“Aye, one and the same, but dinnae believe everythin’ ye hear,” he teased. “Unless ‘tis good o’ course.”
“O’ course,” she returned the jest. “Are ye as fierce and cunnin’ a fighter as they say?”
Grinning, Malcolm spotted Finlay off to the side shaking his head in disapproval. “I’ll let ye be the judge o’ that,” he responded. Taking her hand, he led her over to the sparring yard. Turning to Finlay, he said, “Are ye up for it, brother?”
“Do ye wish tae be trounced then, laddie?” Finlay grinned.
“”Twill be ye who is trounced,” Malcolm promised, leveling his sword in threat.
“We shall see about that,” Finlay laughed and the two of them squared off to face one another.
The sound of swords clashing filled the air as the brothers circled and attacked again and again. “There is nae river for ye tae fall in here, brother,” Malcolm taunted, “So there will be nae excuse when I beat ye.”
“Ye talk tae much, wee man,” Finlay replied, lunging forward in attack.
Malcolm just barely managed to twist away before the weapon made contact with his abdomen. “Are ye tryin’ tae kill me?” Malcolm asked in jest as he woefully eyed the tear in his shirt.
“Ye would ken it if I were,” Finlay replied, admiring his handy work. “Yer maither will be less than pleased tae see what ye have made o’ her handywork,” he gestured, referencing the torn shirt. It had been a gift from Malcolm’s mother the week before.
“Aye, and I will be tellin’ her about the bampot responsible,” Malcolm retorted.
The crowd laughed and cheered as the men continued to circle each other, parrying and thrusting at intervals with swords and words. The brothers jesting provided great entertainment for the onlookers. In an effort to bring their faux battle to an end and impress Alana, Malcolm dropped to his knees, rolling right up under Finlay and placed a blade to his nether regions. “I have bested ye again, brother,” Malcolm stated with a grin.
“Aye, ye dirty cheat,” Finlay laughed, flicking away Malcolm’s blade.
“Och, who are ye callin’ dirty?” Malcolm grinned as he rolled to his feet.
“Ye, ye wee dolton. Look at yerself covered in dust,” Finlay answered, gesturing to the state of Malcolm’s kilt.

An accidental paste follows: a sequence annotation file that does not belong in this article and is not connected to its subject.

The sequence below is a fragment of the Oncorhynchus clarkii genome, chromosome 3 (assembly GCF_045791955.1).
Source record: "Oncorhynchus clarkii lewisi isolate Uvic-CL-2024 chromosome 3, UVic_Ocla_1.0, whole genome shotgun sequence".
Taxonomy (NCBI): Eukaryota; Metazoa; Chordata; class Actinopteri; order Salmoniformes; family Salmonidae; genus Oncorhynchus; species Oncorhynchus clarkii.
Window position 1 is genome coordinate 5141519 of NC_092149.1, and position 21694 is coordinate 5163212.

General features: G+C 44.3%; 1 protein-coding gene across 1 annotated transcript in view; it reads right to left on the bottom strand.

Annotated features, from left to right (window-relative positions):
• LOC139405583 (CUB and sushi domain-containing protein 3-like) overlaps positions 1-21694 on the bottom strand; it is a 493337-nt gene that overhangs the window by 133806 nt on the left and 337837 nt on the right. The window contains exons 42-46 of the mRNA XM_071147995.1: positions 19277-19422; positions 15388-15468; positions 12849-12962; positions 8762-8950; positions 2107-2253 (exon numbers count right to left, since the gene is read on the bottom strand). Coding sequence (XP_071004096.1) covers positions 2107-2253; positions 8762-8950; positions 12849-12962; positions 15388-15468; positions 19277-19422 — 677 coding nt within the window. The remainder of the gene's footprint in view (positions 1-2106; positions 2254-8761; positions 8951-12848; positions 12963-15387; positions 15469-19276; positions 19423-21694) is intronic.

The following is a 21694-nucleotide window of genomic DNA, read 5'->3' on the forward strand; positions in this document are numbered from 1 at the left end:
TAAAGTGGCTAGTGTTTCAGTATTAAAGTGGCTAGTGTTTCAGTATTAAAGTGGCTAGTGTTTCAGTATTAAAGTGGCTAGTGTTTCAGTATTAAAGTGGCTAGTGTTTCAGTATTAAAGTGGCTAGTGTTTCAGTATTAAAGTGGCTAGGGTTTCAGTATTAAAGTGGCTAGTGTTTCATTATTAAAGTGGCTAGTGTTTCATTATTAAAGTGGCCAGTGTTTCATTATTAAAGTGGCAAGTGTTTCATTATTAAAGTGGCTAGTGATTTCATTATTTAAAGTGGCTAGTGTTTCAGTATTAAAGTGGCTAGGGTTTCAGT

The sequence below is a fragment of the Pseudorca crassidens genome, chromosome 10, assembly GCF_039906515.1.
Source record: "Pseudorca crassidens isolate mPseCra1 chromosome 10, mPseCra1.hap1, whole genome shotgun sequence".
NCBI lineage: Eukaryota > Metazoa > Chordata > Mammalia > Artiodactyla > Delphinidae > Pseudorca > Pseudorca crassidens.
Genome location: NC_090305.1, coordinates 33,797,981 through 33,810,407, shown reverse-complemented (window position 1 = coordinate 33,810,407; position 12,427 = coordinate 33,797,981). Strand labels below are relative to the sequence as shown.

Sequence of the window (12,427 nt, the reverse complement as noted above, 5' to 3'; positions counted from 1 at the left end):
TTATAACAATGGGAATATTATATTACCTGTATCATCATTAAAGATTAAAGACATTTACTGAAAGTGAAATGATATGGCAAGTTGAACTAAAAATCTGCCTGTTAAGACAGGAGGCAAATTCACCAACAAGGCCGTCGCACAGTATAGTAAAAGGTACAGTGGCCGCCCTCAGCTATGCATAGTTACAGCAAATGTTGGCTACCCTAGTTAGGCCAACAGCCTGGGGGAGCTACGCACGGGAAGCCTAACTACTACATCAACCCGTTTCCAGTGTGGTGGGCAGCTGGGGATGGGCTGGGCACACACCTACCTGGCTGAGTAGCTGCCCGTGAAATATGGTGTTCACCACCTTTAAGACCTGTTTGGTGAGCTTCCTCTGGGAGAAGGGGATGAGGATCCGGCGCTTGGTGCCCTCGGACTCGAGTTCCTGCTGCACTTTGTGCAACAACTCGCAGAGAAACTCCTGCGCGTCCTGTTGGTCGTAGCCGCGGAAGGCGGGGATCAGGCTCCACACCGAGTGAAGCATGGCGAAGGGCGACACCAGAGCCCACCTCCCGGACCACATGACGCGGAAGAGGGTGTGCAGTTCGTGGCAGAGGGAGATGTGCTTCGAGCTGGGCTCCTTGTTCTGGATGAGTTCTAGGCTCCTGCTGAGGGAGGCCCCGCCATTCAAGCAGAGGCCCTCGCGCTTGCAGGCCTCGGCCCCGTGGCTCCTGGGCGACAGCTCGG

Looking down, Malcolm found the statement to be true. In rolling upon the ground he had sufficiently covered himself in dirt and grass stains. “A wee spot o’ dirt ne’er hurt anyone,” Malcolm brushed it off.
“Tell that tae yer maither,” Finlay retorted.
“Och, Maither will have my hide,” Malcolm remarked.
“That she will, laddie,” Finlay nodded in smug satisfaction. “Perhaps a wee dram o’ whiskey tae bolster yer courage afore ye face the wrath o’ Freya’s fury?” Finlay offered, gesturing towards the vendor’s stalls.
“Aye, a grand idea if ere I heard one,” Malcolm agreed. Turning to Alana on the sidelines, he asked, “What do ye say? Will ye join me for a wee drink and a stroll through the faire?”
“I will,” she replied and the three of them made their way to the whiskey vendor’s stall.
“I dinnae recognize ye from either the Murray or Erskine clans,” Finlay questioned Alana. “How came ye tae be on Murray lands?”
“I was born here in a village on the edge o’ the clan lands,” she claimed.
“And yer parents?” Finlay questioned further.
“Dead,” she answered sobering.
“I’m sorry for yer loss, lass,” Malcolm offered his sympathies. Chastising Finlay, he said, “There is nae need tae interrogate the poor lass.” Malcolm watched as Finlay narrowed his eyes in suspicion, but remained quiet, adhering to his brother’s request.
“I thank ye for yer kindness,” Alana responded. “In truth, I came to the gatherin’ lookin’ for a trade. I have nae kin left tae me and I must make my own way in the world.”
“Did ye inquire at the castle?” Malcolm asked.
“Nae, I have nae,” she answered.
“Let me see what I can do. Surely we can find ye a place here with my family,” Malcolm encouraged her. “Are ye skilled in anythin’ particular?”
“I can cook, clean, sew, and I turn a fair hand at medicinals,” she admitted.
“Medicinals, ye say?” Malcolm’s ears perked up at that.
“Aye,” she affirmed.
Malcolm thought about his father lying in his bedchamber at the castle, his health having never returned after his collapse. Mayhap she could be of service tae him? Offer him some relief? Aloud he said, “How would ye feel about bein’ a caregiver for the laird?”
“I would be honored,” she replied. “Is he sick?”
“Verra,” Malcolm confirmed.
“I am sorry,” she commiserated. “I can see that ye are worried for him.”
“Aye, he collapsed nigh on a year ago and has ne’er been the same since,” Malcolm affirmed.
“That must be difficult for yer family,” Alana sympathized, placing a comforting hand on his arm.
“Aye, ‘tis, but we do the best we can,” Malcolm replied. With Andrew’s poor health, life had changed drastically for Malcolm. Overnight he had become the de facto guardian and caretaker of his family and the clan at large. In just one short year he had gone from an irresponsible youth to a leader of men. He knew he still had much to learn, but his father had continuously trained him since the day of his collapse. Malcolm had argued that Finlay, as the eldest, would have made the better choice, but Andrew had pointed out that Finlay was not his son by blood and, therefore, the role of leader fell to Malcolm whether he wanted it or not.